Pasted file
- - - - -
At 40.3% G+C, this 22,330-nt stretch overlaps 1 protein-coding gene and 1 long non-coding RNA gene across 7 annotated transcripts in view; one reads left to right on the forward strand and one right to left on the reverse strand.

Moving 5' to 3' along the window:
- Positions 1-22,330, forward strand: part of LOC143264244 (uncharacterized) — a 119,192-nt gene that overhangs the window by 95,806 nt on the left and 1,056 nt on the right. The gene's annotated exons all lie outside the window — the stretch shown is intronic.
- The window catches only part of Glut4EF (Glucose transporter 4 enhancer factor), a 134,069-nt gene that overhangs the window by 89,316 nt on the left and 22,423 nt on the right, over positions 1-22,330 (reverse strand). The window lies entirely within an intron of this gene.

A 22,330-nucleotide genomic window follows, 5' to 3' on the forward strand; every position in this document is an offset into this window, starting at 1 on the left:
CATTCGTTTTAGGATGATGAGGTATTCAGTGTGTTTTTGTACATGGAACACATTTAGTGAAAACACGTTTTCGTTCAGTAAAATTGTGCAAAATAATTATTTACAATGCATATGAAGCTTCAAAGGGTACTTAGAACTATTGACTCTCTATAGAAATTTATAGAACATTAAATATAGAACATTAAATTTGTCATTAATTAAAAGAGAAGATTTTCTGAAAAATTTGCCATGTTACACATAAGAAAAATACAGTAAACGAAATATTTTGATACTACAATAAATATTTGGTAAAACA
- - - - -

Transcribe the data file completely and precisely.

At 40.3% G+C, this 22,330-nt stretch overlaps 1 protein-coding gene and 1 long non-coding RNA gene across 7 annotated transcripts in view; one reads left to right on the forward strand and one right to left on the reverse strand.

Moving 5' to 3' along the window:
- Positions 1-22,330, forward strand: part of LOC143264244 (uncharacterized) — a 119,192-nt gene that overhangs the window by 95,806 nt on the left and 1,056 nt on the right. The gene's annotated exons all lie outside the window — the stretch shown is intronic.
- The window catches only part of Glut4EF (Glucose transporter 4 enhancer factor), a 134,069-nt gene that overhangs the window by 89,316 nt on the left and 22,423 nt on the right, over positions 1-22,330 (reverse strand). The window lies entirely within an intron of this gene.

A 22,330-nucleotide genomic window follows, 5' to 3' on the forward strand; every position in this document is an offset into this window, starting at 1 on the left:
CATTCGTTTTAGGATGATGAGGTATTCAGTGTGTTTTTGTACATGGAACACATTTAGTGAAAACACGTTTTCGTTCAGTAAAATTGTGCAAAATAATTATTTACAATGCATATGAAGCTTCAAAGGGTACTTAGAACTATTGACTCTCTATAGAAATTTATAGAACATTAAATATAGAACATTAAATTTGTCATTAATTAAAAGAGAAGATTTTCTGAAAAATTTGCCATGTTACACATAAGAAAAATACAGTAAACGAAATATTTTGATACTACAATAAATATTTGGTAAAACA